Sneak peek: Kids need a bit of “risky play” to learn about themselves and their limits. How we can learn to let kids find their limits?
If you have a child that is of walking age, you’re probably familiar with this scenario: You are on the playground with your toddler, and she decides that going down the slide is now too mundane and decides to climb UP the slide.
In your head, you know that the unspoken rule of playgrounds is to only go down the slide, but no one else is around. Plus you are secretly proud of your child for the persistence it takes to go up the slide.
What to do? Do we encourage persistence and thinking outside the box or stick with the “rules” of play etiquette?
While this is a simple scenario, the larger issue at work here is actually quite telling—should we, as parents, encourage play that might be considered “risky” or do we stick to the norms of our “safe” society?
In media commentary right now there does seem to be a clear divide between the free-range parents who allow their children to go to the park alone or ride the subway unattended and the helicopter parents who hover over every action, independent step or playground fall. In reality, however, there is always a happy medium between these two extremes.
One tool we have on our side in this debate is research. With the help of research, we can help understand the difference between unsafe play activities, and those that may seem risky but might actually offer some real benefits. Researchers are beginning to look at the outcomes for kids who engage in more “risky” play, and the results might surprise you.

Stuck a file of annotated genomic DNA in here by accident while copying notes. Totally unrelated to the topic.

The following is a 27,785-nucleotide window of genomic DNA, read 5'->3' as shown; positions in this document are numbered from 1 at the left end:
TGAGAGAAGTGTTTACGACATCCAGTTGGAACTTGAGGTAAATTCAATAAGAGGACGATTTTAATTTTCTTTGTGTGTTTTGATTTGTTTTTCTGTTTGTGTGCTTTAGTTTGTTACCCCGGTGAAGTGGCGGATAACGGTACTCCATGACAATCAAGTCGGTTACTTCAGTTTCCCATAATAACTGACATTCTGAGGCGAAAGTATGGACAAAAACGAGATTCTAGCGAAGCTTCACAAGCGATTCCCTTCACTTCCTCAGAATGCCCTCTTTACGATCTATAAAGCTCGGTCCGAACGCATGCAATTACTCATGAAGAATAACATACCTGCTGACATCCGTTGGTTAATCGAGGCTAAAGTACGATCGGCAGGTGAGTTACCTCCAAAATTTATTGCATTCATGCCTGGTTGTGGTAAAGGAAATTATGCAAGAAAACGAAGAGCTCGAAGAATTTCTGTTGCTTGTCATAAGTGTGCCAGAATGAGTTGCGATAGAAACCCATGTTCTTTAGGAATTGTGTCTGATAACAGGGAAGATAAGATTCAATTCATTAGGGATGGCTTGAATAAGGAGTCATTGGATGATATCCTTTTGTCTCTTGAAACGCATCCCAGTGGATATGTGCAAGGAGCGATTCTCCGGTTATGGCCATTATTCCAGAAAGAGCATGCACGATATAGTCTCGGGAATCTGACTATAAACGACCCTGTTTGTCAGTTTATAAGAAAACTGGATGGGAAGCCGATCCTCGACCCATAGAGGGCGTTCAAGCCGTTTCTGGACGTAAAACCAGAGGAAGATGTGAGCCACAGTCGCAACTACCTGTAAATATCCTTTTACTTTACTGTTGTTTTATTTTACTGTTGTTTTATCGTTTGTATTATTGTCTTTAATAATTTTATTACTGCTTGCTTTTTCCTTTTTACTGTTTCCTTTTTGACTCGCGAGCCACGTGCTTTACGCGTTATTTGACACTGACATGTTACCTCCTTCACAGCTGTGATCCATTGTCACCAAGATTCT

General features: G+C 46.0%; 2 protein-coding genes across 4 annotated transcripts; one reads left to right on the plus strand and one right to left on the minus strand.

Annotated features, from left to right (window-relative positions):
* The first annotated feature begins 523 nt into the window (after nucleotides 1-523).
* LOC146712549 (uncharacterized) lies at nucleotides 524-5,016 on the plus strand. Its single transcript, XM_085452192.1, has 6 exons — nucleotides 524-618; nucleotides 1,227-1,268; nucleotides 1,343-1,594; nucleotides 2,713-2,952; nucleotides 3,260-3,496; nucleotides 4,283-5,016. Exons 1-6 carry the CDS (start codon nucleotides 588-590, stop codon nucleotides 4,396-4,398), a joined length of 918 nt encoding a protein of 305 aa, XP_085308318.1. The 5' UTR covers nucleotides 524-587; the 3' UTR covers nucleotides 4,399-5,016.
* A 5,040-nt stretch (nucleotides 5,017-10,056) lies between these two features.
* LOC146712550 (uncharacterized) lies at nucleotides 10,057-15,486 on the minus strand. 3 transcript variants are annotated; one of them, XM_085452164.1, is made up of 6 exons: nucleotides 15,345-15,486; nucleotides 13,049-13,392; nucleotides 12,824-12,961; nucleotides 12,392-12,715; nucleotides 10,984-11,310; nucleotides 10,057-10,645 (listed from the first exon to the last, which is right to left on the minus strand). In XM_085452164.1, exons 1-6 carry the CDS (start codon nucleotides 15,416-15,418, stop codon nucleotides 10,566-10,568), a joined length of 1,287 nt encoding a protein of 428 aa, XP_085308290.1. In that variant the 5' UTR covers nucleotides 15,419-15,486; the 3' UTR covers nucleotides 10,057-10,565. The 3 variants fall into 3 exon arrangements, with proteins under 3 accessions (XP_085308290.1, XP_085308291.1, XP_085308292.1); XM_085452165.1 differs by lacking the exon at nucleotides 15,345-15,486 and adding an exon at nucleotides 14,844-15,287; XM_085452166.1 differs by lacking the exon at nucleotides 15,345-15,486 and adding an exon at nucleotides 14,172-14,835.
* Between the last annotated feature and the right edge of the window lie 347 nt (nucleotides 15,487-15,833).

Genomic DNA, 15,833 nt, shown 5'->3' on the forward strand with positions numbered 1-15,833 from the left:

It’s worth noting that in these studies risky play was defined as activities like playing at heights, rough-and-tumble play, and play in risk-supportive environments (e.g., adventure playground).
The Developmental Benefits of Risky Play
1. Builds confidence
Imagine how your toddler feels when she actually does make it UP the slide by herself. Most likely she beams with pride. This is the type of confidence researchers say that risky play helps build. It’s confidence built by persistence, but also by an unspoken understanding that you trust her to handle herself in a new arena.
This is a contrast to more typical ways of playing in which the parent is monitoring every action for fear of risk. Scholars point out that this sends a message to the child that maybe they cannot trust their own feelings or judgment about what feels unsafe.
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